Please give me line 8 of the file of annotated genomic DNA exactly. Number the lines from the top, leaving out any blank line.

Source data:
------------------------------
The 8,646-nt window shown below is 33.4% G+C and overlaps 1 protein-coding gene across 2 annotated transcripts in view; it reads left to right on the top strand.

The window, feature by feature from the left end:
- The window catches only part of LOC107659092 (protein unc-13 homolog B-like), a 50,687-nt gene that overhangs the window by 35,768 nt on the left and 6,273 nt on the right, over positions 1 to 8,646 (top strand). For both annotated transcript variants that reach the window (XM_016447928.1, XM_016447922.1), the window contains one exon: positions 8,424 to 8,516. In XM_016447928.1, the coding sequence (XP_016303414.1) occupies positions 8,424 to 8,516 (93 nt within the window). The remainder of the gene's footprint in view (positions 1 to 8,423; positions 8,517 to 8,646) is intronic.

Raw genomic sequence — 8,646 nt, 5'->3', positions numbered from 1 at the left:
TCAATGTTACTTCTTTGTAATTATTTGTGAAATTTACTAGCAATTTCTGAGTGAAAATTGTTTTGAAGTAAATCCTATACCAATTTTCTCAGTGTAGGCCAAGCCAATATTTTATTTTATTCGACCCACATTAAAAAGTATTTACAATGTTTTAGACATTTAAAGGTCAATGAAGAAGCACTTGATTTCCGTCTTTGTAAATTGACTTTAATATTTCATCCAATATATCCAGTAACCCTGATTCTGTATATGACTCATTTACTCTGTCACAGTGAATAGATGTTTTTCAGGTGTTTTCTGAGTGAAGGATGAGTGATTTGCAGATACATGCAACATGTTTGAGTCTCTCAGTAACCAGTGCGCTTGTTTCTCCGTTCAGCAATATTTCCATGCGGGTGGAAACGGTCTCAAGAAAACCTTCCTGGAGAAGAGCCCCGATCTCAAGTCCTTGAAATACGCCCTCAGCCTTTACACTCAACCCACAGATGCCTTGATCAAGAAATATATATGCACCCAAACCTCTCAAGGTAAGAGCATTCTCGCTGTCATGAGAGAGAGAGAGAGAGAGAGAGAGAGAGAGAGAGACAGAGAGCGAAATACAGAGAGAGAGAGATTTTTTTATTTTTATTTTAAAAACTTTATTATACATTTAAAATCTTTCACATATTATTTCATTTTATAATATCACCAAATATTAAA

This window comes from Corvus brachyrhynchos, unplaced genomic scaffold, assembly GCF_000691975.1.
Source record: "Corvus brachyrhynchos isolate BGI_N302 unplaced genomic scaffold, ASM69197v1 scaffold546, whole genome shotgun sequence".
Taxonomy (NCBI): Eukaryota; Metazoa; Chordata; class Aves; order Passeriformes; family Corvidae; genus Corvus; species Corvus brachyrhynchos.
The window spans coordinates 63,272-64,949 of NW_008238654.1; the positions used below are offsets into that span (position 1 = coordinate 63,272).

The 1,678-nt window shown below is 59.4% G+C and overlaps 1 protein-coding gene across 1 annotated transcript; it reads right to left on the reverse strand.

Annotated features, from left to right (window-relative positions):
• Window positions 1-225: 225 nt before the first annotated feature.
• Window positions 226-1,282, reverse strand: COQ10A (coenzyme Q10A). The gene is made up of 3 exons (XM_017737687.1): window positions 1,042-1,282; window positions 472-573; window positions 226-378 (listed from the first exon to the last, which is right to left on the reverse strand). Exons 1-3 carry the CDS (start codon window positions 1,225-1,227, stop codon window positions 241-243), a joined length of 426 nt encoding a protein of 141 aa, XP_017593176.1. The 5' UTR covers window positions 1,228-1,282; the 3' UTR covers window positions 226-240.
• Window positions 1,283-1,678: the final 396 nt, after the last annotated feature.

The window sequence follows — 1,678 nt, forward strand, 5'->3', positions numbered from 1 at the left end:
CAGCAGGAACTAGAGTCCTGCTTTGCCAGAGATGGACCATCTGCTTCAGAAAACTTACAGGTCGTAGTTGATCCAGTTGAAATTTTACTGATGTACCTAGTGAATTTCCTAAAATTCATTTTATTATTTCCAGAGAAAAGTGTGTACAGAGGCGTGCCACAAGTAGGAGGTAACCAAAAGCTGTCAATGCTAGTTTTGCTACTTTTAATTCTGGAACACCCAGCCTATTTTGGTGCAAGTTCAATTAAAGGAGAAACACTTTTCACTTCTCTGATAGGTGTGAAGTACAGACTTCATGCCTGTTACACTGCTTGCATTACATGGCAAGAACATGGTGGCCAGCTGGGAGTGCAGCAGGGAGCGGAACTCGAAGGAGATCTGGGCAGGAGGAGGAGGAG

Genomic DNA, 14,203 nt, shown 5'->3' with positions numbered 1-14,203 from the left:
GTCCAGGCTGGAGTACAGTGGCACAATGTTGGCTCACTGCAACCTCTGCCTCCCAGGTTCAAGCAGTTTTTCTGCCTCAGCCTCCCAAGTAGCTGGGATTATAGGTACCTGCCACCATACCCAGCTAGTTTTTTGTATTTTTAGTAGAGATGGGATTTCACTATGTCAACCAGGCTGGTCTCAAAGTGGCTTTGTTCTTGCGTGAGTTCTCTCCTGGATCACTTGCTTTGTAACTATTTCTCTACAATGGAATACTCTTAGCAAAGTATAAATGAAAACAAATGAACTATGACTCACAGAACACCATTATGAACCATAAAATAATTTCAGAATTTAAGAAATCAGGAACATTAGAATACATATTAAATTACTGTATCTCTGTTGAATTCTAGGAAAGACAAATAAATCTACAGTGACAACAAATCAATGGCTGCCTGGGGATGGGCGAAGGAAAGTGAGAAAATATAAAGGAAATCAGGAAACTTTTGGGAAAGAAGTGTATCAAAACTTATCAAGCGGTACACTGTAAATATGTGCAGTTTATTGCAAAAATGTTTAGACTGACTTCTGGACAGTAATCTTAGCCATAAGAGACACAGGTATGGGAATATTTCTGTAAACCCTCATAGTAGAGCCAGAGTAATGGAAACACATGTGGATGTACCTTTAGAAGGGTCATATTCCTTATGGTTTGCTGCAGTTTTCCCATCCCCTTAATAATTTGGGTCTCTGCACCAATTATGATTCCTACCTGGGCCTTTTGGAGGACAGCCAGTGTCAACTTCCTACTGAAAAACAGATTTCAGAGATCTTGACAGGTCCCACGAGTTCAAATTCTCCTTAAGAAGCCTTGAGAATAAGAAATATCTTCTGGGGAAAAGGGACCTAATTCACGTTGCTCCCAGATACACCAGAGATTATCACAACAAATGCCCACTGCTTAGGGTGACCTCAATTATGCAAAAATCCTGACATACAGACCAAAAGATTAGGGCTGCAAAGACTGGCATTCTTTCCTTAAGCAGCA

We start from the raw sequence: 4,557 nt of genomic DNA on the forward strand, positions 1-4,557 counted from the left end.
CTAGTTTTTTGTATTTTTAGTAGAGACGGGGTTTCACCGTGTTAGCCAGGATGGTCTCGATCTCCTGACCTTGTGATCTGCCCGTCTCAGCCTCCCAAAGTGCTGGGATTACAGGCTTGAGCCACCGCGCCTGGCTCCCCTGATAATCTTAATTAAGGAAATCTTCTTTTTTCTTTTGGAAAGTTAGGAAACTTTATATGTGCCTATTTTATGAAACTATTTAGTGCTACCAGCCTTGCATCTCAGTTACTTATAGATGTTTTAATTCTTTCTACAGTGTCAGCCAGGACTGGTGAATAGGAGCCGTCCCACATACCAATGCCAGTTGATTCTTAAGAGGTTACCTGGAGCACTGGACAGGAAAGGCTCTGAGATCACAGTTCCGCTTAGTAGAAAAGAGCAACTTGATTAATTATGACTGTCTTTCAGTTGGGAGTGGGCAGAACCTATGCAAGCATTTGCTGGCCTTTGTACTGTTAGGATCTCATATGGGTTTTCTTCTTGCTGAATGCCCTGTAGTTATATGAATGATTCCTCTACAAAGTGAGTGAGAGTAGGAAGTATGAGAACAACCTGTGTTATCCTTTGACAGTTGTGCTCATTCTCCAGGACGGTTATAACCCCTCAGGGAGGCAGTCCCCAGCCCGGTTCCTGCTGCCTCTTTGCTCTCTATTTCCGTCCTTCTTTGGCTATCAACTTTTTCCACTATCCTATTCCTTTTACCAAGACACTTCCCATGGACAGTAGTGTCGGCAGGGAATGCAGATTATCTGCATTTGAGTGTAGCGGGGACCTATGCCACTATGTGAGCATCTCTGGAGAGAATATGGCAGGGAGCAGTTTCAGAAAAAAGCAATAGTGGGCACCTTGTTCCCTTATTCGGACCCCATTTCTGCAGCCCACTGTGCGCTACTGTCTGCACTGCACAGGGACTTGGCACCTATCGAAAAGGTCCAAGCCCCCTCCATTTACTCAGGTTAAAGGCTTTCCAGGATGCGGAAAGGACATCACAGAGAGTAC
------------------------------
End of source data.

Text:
Taxonomy (NCBI): Eukaryota; Metazoa; Chordata; class Aves; order Passeriformes; family Corvidae; genus Corvus; species Corvus brachyrhynchos.